Transparencies were commonplace in the 1980s when the first NCTM Standards were released. This article reflects on how the use of an overhead projector and transparencies helped to enact the Process Standards - and make the real purpose of learning mathematics more transparent to students.

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## On My Mind: 5 Language Substitutions When Teaching Fractions

### readers speak out

### Jennifer M. Bay-Williams

Being mindful of language used during discussions of fractions can promote greater understanding and retention.

### Jennifer M. Bay-Williams

Through Brilliant, Clever Poems and prose, Shel Silverstein has worked his way into many classrooms and into the hearts of students and teachers. He wrote poems with an obvious knowledge that a child's mind is active and curious, and middle school students love reading and listening to his words. Imbedded in many of his poems and prose are opportunities to do mathematics in ways that will get students' minds “flickerin'.” Using a poem, picture book, or portions of a novel can raise the curiosity of middle school students and can increase their desire to solve mathematics problems. As students engage in solving literature-based mathematics lessons, they are applying mathematics in different contexts and making connections among mathematical ideas, which are expectations outlined in the Connections Standard in Principles and *Standards for School Mathematics* (NCTM 2000). In the following sections, four delightful Silverstein works prompted engaging mathematics explorations. Each selection focused on a different mathematical strand, although there is much integration of other concepts in the problems.

### Jennifer M. Bay-Williams

In his song “Still Crazy after All These Years,” Paul Simon (1974) writes, “I seem to lean on old familiar ways.” Shipley's article “Algebra in the Elementary Schools,” written in 1912, offers the opportunity for us to reflect on what we have accomplished, what we have learned, and what remains *hazy* even 100 years later with respect to teaching and learning mathematics. Do we still lean on old familiar ways of teaching algebra? This article has many messages that are relevant to us today in thinking about algebra and about teaching and learning mathematics in general. In addition, it raises the following questions: How does Shipley's conception of algebra compare with our conception of it today? What broader issues does he address that are still prevalent today? How far have we come in our implementation of his ideas? What aspects of teaching and learning mathematics in elementary school remain hazy after all these years?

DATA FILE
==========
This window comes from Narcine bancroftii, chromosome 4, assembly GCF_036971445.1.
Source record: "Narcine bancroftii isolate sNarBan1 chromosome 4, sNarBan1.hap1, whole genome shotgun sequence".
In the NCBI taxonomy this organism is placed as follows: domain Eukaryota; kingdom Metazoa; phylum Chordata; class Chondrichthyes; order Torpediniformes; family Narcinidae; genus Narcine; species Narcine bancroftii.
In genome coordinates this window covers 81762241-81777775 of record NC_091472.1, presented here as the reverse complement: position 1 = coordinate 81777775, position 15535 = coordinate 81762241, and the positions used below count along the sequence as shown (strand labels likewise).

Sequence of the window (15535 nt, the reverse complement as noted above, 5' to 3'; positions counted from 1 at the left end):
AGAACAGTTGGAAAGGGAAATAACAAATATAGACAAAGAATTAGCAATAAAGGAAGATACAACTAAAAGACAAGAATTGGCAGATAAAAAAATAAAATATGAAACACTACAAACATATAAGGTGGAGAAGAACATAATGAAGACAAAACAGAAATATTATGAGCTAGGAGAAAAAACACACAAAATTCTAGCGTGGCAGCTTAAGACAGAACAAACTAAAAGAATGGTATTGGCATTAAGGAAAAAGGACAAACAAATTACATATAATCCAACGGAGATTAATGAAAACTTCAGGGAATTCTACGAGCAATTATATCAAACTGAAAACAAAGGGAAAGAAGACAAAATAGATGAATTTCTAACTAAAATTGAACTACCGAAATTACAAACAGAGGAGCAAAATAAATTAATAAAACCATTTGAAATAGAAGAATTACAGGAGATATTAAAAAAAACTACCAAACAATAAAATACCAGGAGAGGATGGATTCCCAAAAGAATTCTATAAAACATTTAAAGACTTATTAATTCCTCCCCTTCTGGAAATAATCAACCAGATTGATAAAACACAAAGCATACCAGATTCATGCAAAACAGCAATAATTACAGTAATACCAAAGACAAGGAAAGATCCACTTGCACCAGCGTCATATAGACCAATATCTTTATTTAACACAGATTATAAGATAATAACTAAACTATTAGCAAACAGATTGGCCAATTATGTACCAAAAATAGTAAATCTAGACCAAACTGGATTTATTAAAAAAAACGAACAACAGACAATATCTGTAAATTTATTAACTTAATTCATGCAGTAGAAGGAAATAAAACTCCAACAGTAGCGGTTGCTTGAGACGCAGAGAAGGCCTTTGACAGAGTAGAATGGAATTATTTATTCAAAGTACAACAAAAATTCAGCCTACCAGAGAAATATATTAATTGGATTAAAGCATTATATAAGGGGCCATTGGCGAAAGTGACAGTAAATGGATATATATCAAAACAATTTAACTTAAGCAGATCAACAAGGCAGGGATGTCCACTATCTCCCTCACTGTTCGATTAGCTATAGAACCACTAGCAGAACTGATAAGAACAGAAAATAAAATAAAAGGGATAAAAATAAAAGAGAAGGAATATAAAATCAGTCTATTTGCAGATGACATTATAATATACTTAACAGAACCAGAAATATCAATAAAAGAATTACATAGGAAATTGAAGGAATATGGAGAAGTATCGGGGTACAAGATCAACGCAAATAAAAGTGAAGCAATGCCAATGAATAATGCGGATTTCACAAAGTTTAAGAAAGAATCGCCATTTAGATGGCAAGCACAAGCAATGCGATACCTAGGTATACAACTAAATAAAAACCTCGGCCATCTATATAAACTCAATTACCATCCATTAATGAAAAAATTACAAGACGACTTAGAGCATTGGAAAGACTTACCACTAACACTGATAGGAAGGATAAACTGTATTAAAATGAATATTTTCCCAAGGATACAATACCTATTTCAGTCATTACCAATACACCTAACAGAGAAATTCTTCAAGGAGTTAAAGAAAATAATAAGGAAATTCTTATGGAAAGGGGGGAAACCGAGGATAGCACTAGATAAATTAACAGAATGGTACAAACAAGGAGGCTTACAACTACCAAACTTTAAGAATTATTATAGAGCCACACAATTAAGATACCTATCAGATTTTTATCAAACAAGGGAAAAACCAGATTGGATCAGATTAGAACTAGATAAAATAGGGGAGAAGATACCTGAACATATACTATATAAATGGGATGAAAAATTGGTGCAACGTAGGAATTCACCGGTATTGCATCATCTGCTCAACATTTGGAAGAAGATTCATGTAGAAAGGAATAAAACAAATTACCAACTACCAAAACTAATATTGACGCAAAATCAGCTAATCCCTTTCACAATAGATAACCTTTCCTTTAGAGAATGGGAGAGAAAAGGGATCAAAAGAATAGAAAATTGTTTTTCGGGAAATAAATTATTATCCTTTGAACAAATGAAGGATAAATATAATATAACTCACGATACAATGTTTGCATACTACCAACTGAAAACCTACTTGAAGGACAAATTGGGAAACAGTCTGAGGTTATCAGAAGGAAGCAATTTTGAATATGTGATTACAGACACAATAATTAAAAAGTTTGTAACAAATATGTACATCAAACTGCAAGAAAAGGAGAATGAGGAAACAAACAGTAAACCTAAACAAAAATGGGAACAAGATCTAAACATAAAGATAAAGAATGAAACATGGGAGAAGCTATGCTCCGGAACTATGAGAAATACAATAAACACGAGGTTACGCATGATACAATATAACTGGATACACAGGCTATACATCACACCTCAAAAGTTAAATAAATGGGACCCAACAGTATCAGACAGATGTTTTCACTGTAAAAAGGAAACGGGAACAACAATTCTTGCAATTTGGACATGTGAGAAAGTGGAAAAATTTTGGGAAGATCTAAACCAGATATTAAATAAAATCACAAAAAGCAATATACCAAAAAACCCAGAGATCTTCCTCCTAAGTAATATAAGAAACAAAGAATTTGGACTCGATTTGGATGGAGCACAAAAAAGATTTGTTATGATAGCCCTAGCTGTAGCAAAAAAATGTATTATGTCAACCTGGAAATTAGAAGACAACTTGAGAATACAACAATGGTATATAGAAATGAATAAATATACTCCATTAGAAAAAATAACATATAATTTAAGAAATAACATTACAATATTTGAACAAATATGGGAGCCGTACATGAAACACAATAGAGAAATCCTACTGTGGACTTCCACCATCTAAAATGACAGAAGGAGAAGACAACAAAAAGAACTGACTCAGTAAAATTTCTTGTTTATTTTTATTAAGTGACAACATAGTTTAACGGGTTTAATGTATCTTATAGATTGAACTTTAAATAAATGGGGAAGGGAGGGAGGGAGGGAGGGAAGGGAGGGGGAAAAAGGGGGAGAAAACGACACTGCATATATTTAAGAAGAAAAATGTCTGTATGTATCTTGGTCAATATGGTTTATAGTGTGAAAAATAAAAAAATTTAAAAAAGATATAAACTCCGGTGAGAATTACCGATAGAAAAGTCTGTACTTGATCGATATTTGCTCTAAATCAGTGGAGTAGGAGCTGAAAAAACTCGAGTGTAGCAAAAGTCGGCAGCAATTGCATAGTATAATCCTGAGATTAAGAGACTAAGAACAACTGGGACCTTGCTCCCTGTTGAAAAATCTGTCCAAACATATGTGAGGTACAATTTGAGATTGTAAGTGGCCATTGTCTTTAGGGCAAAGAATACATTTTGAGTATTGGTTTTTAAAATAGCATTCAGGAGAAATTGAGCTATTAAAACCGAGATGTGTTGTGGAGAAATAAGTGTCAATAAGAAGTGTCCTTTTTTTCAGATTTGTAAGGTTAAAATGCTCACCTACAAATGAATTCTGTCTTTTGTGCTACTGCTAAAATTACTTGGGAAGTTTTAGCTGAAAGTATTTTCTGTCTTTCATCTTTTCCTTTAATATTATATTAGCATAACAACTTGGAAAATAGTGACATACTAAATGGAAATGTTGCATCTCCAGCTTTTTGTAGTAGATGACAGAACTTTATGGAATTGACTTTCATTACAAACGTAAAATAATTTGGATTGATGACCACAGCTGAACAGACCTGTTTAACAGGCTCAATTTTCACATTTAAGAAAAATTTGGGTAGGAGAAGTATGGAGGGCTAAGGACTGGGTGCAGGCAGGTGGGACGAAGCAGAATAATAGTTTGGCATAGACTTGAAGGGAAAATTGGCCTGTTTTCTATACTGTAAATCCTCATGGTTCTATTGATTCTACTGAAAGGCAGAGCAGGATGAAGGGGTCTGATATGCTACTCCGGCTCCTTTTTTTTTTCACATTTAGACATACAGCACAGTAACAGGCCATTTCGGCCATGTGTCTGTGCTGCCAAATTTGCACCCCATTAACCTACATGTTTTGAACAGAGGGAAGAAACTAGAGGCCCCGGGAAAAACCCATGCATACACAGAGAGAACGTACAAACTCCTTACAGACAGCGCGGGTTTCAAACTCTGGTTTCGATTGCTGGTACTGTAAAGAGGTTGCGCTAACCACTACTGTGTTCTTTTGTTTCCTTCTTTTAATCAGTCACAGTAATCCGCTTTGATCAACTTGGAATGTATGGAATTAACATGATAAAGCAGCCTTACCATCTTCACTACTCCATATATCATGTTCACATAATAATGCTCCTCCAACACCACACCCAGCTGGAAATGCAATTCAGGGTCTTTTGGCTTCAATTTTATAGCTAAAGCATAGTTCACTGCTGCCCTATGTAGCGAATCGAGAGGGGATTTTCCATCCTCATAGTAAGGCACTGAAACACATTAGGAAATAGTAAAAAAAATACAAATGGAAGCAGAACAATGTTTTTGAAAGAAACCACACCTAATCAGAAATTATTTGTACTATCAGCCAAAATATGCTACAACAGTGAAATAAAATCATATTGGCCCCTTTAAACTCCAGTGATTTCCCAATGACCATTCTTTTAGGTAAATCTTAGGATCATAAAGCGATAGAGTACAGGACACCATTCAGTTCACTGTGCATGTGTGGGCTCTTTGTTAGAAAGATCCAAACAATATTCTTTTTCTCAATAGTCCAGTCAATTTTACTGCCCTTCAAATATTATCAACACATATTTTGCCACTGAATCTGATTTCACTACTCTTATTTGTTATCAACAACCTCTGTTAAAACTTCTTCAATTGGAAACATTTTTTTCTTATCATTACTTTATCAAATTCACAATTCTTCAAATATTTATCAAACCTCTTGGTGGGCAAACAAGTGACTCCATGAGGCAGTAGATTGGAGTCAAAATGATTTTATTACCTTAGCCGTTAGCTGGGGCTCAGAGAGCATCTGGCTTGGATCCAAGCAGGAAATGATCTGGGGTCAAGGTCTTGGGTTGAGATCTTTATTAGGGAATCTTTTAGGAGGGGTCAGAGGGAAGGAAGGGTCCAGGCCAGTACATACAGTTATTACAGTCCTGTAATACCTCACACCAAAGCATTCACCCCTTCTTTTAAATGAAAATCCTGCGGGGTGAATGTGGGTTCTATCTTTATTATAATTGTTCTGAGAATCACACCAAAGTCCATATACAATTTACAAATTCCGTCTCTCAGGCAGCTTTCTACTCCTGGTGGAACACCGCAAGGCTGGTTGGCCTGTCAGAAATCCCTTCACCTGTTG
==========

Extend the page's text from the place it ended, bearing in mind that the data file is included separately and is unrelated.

### Jennifer M. Bay-Williams

Patterns have long been part of early mathematics experiences. The K–4 Patterns and Relationships Standard in Curriculum and Evaluation Standards for School Mathematics (NCTM 1989) was replaced in Principles and Standards for School Mathematics (NCTM 2000) with a K–12 Algebra Standard. This Standard encompasses patterns, functions, and some topics that are beyond what traditionally was considered to be algebra. However, the word algebra, often associated with content covered in a traditional middle school or high school course, can evoke feelings of anxiety and raise questions of appropriateness when discussed in relation to elementary school children. What is algebra in elementary school if it is more than identifying and extending patterns in the early grades yet is not the abstract content of an algebra course?

### Jennifer M. Bay-Williams

While talking with parents and other noneducators, I try to be careful when using education jargon; however, that does not always mean that we are communicating about the same thing.

### Gina Kling and Jennifer M. Bay-Williams

Basic fact fluency has always been of interest to elementary school teachers and is particularly relevant because a wide variety of supplementary materials of varying quality exist for this topic. This article unpacks eight common unproductive practices with basic facts instruction and assessment.

### Jennifer M. Bay-Williams and Stefanie Livers

Learn when and how teachers can use rich mathematical vocabulary to develop and maximize students' learning, particularly English Language Learners and struggling readers.

### Jennifer M. Bay-Williams and Graham Fletcher

Putting a twist on a popular mathematical tool, this collection of activities shows how placing a number 1 in the bottom-left cell and a 100 in the top-right cell can better support student reasoning.